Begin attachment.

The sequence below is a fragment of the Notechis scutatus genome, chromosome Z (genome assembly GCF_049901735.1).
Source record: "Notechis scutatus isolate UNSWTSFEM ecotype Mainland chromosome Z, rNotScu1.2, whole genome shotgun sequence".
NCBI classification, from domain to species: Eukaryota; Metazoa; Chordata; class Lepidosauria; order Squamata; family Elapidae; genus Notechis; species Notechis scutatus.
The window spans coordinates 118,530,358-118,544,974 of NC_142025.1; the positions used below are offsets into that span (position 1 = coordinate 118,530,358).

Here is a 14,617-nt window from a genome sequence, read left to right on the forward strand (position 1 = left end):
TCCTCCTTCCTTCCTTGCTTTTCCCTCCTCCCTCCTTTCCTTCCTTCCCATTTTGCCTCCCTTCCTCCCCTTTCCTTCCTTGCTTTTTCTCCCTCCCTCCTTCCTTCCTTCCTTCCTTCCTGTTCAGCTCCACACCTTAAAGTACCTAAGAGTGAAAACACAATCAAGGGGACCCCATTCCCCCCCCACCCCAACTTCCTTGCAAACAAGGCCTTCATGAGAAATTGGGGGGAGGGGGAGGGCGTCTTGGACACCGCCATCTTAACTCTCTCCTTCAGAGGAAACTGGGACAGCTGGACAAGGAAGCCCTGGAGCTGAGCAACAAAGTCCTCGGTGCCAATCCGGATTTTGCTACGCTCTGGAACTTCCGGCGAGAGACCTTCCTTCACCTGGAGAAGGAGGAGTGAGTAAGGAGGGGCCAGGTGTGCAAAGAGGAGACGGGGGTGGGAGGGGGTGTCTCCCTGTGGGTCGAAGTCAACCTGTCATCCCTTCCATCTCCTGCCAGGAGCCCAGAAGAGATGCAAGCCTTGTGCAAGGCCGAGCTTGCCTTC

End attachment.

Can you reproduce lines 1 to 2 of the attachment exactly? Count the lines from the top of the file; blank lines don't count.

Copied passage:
The sequence below is a fragment of the Notechis scutatus genome, chromosome Z (genome assembly GCF_049901735.1).
Source record: "Notechis scutatus isolate UNSWTSFEM ecotype Mainland chromosome Z, rNotScu1.2, whole genome shotgun sequence".